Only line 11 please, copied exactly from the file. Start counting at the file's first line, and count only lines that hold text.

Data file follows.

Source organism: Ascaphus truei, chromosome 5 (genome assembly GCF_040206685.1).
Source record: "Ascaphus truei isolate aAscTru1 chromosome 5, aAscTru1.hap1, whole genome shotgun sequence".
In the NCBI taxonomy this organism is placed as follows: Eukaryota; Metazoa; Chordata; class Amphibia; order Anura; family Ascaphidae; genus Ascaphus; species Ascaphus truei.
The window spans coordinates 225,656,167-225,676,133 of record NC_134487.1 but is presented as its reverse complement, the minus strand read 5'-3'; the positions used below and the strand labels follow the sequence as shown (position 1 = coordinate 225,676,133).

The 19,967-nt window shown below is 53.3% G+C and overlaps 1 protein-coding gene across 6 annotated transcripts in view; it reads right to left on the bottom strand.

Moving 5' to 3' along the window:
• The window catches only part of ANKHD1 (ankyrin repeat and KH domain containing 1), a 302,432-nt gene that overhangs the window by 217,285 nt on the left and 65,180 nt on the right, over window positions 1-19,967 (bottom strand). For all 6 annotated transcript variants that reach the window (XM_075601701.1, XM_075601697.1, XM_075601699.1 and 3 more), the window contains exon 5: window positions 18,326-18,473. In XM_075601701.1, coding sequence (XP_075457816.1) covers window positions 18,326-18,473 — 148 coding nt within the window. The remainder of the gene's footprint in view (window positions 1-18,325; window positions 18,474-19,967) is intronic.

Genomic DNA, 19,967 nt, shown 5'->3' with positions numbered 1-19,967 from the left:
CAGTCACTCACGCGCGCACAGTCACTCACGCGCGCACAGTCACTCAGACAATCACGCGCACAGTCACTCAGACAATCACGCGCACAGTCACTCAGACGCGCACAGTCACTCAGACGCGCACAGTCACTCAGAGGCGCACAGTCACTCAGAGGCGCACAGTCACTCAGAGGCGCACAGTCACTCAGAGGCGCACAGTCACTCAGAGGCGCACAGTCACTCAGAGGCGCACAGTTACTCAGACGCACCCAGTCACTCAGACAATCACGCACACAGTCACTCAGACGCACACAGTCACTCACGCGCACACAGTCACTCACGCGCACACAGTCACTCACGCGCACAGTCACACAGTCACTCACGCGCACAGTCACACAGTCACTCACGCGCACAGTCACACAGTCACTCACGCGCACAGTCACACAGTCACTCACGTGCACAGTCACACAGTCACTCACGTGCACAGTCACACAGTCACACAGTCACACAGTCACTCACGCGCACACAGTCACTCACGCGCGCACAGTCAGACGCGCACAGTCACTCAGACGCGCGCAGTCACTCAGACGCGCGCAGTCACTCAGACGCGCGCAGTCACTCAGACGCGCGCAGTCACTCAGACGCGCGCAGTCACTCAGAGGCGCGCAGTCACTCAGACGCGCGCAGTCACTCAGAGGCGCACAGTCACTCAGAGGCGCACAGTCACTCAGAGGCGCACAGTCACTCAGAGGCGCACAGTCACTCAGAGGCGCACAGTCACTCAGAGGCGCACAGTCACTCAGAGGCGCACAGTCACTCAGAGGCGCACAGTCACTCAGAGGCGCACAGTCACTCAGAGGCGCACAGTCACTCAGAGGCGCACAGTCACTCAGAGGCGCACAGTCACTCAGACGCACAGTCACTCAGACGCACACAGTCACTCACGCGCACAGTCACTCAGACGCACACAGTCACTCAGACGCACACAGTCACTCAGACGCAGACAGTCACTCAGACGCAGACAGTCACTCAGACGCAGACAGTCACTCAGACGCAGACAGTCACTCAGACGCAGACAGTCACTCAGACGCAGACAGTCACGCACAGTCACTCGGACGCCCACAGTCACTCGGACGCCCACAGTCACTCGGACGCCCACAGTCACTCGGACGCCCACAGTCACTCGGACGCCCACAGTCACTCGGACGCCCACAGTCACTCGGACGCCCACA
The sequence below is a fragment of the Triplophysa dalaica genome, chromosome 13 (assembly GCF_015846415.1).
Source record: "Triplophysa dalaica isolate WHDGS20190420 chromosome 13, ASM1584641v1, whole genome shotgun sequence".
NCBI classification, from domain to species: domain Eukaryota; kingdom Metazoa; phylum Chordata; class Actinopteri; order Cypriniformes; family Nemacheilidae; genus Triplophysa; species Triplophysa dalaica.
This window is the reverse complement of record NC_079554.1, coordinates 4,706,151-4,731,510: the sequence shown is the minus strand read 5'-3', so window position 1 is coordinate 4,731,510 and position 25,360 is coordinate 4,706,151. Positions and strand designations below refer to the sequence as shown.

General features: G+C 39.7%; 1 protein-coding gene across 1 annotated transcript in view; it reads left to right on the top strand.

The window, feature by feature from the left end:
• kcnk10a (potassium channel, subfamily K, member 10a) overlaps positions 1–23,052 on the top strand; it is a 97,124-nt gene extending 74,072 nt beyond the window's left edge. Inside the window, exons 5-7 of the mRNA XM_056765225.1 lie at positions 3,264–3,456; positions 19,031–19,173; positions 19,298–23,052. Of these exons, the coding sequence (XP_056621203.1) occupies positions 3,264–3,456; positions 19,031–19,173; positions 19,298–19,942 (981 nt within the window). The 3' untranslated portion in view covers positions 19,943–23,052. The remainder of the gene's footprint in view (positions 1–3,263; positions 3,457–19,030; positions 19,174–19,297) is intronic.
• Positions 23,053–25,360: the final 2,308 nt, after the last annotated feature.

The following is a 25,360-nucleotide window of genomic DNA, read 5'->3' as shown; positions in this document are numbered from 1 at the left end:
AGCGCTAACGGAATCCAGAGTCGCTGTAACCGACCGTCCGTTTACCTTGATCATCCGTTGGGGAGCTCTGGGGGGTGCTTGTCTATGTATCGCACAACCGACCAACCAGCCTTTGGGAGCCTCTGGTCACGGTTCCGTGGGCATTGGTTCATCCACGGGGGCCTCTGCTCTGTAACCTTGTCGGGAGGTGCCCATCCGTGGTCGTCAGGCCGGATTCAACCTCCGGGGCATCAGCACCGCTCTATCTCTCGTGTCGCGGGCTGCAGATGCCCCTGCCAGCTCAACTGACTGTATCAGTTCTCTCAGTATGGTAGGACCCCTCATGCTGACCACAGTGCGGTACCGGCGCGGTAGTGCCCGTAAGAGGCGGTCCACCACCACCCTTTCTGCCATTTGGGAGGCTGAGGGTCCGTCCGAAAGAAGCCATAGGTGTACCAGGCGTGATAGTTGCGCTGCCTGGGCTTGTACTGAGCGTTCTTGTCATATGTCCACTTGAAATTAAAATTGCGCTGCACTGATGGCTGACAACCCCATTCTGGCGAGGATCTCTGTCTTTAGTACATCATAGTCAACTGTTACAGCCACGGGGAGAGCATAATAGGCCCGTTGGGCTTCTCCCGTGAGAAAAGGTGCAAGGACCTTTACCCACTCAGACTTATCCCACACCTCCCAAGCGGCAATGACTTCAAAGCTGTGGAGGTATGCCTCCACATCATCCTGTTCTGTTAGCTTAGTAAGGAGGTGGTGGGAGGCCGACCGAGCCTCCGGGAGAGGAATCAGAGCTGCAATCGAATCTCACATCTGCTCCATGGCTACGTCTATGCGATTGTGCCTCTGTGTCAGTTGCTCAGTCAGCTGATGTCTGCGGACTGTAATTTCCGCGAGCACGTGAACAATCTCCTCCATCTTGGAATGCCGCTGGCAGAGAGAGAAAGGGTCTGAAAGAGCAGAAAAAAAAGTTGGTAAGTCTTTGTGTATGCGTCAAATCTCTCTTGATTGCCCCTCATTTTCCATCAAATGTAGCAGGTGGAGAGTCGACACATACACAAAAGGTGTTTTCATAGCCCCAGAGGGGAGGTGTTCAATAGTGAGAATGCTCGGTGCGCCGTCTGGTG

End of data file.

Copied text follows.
Source record: "Triplophysa dalaica isolate WHDGS20190420 chromosome 13, ASM1584641v1, whole genome shotgun sequence".